Sometimes when we talk about technologies that can vastly improve real life experiences, especially ones that involve futuristic-feeling technology like biometrics, it helps to have real life examples. The promises of biometric border control, particularly in airports, seem almost too good to be true: convenience without the sacrifice of security.
The thing is, these promises are real and out there in the world right now. In fact, biometrics have been making border control easier and more secure for a long time. Here are three different biometric border control deployments that are at work while you read this very article.
Iris Recognition at Hamad International Airport in Doha, Qatar
Hamad International Airport, located in Qatar’s capital of Doha, employs iris recognition technology at its immigration counters, courtesy of Iris ID (formerly LG Iris).
The technology in question is Iris ID’s iCAM D1000, which was first debuted at the Biometric Consortium Conference in 2013 and is the subject of a 130 camera deployment in Hamad International. As an Iris-at-a-Distance technology that can capture biometrics in three to four seconds, the iCAM D1000 is an ideal solution for deployment in any location with high throughput, but Hamad International brings out a hidden strength.
An international airport poses a unique deployment scenario that showcases the universal language of biometric technology. Because an immigration counter has a high rate of incidences in which language barriers can bring processes to a halt, technologies that biometrically identify persons entering Qatar become especially useful.
In at the immigration counters in Doha’s airport, the iCAM is behind a mirror to facilitate convenience with minimal instructions.
“The idea is that we have a mirror, a simple user interface, I look at myself in the mirror and within a couple of seconds it takes a picture of the eyes and the face,” said Mohammed Murad, Iris ID’s vice president of sales, in an interview with FindBiometrics.
“You will see the adoption of this technology in those applications that require very limited instructions provided to the user because you want to process people quickly,” he continued. “People that have just gotten off of a 12-14 hour flight don’t want to spend any more than a couple of minutes at the immigration counter.”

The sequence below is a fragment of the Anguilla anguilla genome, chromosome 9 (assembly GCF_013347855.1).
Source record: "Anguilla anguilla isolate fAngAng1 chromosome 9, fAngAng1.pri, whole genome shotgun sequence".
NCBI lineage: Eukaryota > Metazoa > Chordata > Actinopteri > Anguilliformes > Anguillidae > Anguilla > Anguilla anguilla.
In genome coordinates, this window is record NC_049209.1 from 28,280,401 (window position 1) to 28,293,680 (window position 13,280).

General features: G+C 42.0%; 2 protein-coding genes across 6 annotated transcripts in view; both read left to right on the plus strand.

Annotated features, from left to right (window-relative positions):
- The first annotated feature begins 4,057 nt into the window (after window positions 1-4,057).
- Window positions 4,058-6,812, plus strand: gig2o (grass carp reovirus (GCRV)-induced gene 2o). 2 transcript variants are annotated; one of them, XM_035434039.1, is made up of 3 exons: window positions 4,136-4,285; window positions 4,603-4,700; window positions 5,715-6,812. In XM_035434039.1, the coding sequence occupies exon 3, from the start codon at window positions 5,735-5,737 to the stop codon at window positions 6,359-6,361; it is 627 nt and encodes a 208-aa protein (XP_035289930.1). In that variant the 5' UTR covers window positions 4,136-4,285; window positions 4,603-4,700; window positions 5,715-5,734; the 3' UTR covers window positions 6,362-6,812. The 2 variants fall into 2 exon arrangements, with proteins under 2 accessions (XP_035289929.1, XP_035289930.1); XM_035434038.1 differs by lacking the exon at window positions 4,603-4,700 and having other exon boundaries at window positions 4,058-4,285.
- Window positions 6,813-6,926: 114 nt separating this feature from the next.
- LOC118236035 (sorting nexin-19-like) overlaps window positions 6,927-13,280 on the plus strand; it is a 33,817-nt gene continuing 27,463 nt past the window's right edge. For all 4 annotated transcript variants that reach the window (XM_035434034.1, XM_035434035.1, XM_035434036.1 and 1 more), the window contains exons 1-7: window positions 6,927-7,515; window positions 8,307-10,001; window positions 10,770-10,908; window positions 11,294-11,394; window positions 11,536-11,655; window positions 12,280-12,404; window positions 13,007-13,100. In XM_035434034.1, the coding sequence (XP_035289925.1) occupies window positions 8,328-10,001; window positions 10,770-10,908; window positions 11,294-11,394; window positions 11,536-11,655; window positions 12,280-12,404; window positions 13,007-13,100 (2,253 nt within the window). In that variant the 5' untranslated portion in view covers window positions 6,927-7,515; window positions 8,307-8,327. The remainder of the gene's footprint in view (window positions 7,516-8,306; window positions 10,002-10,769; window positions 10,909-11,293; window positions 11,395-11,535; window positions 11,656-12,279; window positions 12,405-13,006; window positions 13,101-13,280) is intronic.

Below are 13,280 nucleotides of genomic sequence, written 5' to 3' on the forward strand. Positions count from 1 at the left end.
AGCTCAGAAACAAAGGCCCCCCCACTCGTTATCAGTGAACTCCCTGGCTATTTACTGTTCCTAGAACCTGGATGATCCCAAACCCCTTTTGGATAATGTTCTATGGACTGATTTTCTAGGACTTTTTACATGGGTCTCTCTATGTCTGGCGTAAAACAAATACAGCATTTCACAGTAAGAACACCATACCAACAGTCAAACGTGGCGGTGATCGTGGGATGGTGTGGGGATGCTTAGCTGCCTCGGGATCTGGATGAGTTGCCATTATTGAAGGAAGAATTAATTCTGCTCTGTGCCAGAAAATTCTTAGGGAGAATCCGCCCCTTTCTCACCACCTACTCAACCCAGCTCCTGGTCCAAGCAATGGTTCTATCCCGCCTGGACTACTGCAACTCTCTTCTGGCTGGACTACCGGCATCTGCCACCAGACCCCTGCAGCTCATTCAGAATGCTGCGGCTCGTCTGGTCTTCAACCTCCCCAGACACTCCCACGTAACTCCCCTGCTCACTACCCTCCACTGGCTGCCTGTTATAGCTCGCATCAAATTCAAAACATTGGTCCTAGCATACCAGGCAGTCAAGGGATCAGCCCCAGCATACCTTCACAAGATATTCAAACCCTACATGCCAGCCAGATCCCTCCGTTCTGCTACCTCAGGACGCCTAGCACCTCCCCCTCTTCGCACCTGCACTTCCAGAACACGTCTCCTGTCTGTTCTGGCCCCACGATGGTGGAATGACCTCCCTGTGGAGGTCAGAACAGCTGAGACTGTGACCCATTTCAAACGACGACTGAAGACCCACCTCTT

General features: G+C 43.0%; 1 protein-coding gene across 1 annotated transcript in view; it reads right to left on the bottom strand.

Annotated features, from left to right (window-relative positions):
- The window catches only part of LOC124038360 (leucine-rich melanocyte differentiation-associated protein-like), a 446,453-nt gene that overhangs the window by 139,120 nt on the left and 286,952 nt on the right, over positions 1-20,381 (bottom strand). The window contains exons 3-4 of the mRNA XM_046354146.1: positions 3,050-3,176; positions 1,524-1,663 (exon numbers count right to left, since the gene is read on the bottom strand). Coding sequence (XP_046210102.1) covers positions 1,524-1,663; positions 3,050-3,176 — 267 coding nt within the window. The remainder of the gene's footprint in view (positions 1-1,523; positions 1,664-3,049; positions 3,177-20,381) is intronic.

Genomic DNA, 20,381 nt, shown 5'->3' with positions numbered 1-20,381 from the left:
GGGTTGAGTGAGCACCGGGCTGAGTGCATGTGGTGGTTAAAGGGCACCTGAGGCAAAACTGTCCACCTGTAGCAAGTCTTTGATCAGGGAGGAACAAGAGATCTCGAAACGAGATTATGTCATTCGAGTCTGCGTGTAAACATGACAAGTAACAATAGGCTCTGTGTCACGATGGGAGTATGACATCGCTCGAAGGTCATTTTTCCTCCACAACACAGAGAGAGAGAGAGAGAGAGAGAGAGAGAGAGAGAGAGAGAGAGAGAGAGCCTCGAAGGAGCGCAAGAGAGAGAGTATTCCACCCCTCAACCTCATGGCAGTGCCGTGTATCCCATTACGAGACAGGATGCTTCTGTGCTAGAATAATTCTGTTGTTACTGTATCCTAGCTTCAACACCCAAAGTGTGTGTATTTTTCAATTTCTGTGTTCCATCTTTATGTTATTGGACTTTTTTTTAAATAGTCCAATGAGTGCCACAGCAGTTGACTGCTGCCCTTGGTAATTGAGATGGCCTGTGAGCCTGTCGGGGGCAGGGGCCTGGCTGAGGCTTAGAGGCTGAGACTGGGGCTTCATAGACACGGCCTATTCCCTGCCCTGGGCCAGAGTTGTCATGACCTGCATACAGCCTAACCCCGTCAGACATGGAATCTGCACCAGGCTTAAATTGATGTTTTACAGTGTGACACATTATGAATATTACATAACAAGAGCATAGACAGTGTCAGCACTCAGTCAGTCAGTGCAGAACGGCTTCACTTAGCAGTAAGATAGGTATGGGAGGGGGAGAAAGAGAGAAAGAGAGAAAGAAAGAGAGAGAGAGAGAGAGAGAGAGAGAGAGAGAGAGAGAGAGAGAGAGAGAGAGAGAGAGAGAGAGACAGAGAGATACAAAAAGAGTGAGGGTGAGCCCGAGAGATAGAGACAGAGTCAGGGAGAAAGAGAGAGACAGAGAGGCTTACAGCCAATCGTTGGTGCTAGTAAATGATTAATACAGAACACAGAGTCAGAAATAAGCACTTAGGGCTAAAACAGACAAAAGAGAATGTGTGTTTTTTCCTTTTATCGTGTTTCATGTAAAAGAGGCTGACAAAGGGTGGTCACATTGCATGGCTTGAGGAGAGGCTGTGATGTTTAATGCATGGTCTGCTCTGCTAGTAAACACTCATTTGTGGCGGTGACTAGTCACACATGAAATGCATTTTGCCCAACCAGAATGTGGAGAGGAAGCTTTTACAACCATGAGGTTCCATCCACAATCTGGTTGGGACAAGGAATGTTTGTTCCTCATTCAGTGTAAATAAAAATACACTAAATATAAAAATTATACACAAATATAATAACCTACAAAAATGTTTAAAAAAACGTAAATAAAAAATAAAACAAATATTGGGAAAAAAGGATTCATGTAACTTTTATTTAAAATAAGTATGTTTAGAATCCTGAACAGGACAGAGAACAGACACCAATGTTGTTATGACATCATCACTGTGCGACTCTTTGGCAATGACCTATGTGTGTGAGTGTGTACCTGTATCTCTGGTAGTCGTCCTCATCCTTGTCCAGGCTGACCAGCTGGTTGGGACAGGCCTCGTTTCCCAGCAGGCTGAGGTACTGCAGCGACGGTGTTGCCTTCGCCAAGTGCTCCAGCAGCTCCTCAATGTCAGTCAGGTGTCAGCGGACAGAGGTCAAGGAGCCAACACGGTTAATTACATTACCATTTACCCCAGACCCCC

As convenient as iris biometrics make the immigration counter experience in Doha, the technology also makes security accessible too. Installed at this international point of entry to Qatar, the biometric border control solution can quickly identify known individuals that the country would like to keep out.
Aruba Airport’s Happy Flow Initiative
Passengers at Aruba International Airport flying to and from the Netherlands have it easy thanks to a pre-clearance trial underway courtesy of Vision-Box. Because the Aruba government is committed to the ideal of implementing new technologies that improve traveller experience at the island’s airport, it is hosting a permanent pilot of Happy Flow: a fully biometric passenger security process.
According to Jean-François Lennon, Vision-Box’s director of global business development in sales and marketing, Happy FLow marks the first time that biometrics are being used as the main passenger identification token in an airport.
“Instead of using either a passport or a boarding pass,” noted Lennon in a press release published earlier this year, “the passenger swiftly goes through all airport control points where he simply has to have his identity checked by looking at facial recognition cameras.”
The emphasis with Happy Flow is on preventative measures rather than reactive security, explained Lennon. “The relevance of the pre-clearance initiative is world-ranging. It means these countries are building a broad-based platform for further cooperation and intelligence exchange, which will be a case study of world relevance for more cooperative, efficient and reliable border management around the world.”
Vancouver’s Continuing Commitment To Convenience and Security
In Vancouver, British Columbia, the automated border control experience has been becoming more inclusive. What used to be an airport security convenience available only to Canadian and US passport holders has recently been expanded to all travelers Electronic System for Travel Authorization approval.
Only two countries used to be able to take advantage of the biometric passport kiosks in Vancouver International Airport, but this past May the BorderXpress terminals were upgraded with the latest biometric tech from Crossmatch (going by Cross Match Technologies at the time) to accommodate a staggering 38 nations including Australia, Japan, Germany and the United Kingdom.
Craig Richmond, president and CEO of Vancouver Airport Authority commented on the upgrade at the time, saying: “Our goal is, and has always been, to lead the transformation of the travel experience. By expanding our Automated Passport Control capabilities to include travelers from visa-waiver countries, we are continuing to help airports modernize for improved efficiency and customer satisfaction.”
These are only three instances of automated border control as enabled by biometrics. Be sure to share other examples with us on Twitter using the hashtag #FBBorders to have your favorites included in our monthly roundup.
November 19, 2014 – by Peter B. Counter